Battlefield Automation. Army Needs to Determine Command and Control Priorities and Costs
GENERAL ACCOUNTING OFFICE WASHINGTON DC NATIONAL SECURITY AND INTERNATIONAL AFFAIRS DIV
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The demise of the Warsaw Pact and the ongoing changes toward democracy in the former Soviet Union have shifted the U.S. militarys focus from a single Warsaw Pact contingency to smaller regional contingencies, such as Operation Desert Storm, which require a high degree of mobility. The Army no longer emphasizes fighting a well-known enemy on familiar battlefields with massive, forward-deployed forces in fixed positions. Instead, it must strategically deploy specific force packages with the appropriate command and control equipment at the moment of need to fight a less well-known enemy, wherever the location. According to the Army, Operation Desert Storm revealed a number of command and control shortcomings. A major deficiency was the lack of command and control on the move on the battlefield. Other developments, such as the Armys downsizing of its forces and revision of its war-fighting doctrine to account for fewer forward-deployed combat units, contributed to the need to restructure command and control and the subsequent Force Projection Army Command and Control Action Plan. The June 1993 plan, which resulted from an Army command and control effort started in February 1992, outlines a series of command and control concepts, initiatives, and recommendations for achieving effective command and control for the future force. The Army expects to implement this plan in 4 to 6 years.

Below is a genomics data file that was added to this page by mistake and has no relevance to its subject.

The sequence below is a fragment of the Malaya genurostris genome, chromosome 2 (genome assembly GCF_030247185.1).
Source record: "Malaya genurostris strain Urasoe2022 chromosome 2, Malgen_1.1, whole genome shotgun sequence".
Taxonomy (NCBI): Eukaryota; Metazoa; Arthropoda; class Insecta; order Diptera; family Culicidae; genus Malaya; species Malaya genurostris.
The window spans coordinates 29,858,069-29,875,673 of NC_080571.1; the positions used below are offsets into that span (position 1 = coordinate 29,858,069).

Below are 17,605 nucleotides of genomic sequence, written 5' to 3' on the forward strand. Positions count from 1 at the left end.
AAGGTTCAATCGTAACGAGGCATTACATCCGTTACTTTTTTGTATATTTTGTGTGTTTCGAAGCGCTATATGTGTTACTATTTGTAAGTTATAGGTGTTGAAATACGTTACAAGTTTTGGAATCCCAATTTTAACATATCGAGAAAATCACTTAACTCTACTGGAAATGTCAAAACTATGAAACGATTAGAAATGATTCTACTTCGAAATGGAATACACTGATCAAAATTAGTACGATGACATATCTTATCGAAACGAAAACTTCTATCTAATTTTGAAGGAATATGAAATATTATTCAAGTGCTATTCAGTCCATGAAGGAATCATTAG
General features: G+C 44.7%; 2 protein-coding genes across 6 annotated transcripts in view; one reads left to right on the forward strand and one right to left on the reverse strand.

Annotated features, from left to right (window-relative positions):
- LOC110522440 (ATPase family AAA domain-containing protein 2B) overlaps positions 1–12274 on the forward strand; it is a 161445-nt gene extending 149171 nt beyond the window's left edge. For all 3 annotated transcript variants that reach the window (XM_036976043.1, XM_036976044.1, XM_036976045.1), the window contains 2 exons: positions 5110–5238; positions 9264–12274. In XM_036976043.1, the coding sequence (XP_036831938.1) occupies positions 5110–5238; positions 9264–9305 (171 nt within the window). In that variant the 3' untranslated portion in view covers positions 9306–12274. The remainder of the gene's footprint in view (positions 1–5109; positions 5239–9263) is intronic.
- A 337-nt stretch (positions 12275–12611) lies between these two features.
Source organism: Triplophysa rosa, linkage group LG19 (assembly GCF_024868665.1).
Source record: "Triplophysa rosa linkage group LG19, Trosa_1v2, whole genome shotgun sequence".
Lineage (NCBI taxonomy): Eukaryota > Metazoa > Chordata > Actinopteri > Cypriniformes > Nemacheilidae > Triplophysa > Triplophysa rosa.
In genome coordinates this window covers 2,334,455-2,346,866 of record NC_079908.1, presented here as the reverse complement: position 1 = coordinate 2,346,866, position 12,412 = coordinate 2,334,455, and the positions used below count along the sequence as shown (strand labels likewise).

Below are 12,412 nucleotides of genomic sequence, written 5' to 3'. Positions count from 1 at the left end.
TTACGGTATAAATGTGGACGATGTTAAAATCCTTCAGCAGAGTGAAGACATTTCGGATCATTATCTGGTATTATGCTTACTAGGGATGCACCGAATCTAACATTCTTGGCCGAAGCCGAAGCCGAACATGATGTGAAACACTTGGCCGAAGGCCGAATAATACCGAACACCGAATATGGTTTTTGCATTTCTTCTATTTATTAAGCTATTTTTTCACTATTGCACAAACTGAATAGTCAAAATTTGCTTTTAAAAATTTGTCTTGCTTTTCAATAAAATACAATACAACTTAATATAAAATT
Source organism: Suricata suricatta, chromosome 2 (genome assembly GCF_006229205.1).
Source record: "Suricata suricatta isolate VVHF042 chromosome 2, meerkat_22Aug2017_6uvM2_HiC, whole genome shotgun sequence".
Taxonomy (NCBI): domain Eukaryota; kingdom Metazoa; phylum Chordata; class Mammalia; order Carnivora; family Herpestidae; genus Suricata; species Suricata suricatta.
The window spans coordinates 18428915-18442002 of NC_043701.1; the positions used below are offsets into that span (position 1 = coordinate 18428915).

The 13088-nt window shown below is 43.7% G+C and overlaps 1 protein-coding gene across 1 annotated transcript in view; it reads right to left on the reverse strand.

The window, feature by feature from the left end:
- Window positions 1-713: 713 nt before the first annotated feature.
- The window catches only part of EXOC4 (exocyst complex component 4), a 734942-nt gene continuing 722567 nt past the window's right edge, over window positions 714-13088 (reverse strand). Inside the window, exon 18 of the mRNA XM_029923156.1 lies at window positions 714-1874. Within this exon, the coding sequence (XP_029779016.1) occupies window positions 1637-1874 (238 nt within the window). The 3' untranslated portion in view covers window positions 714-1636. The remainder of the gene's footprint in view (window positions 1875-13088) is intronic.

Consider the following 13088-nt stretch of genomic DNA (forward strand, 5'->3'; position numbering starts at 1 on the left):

- Administration and Management
- Military Operations, Strategy and Tactics
- Command, Control and Communications Systems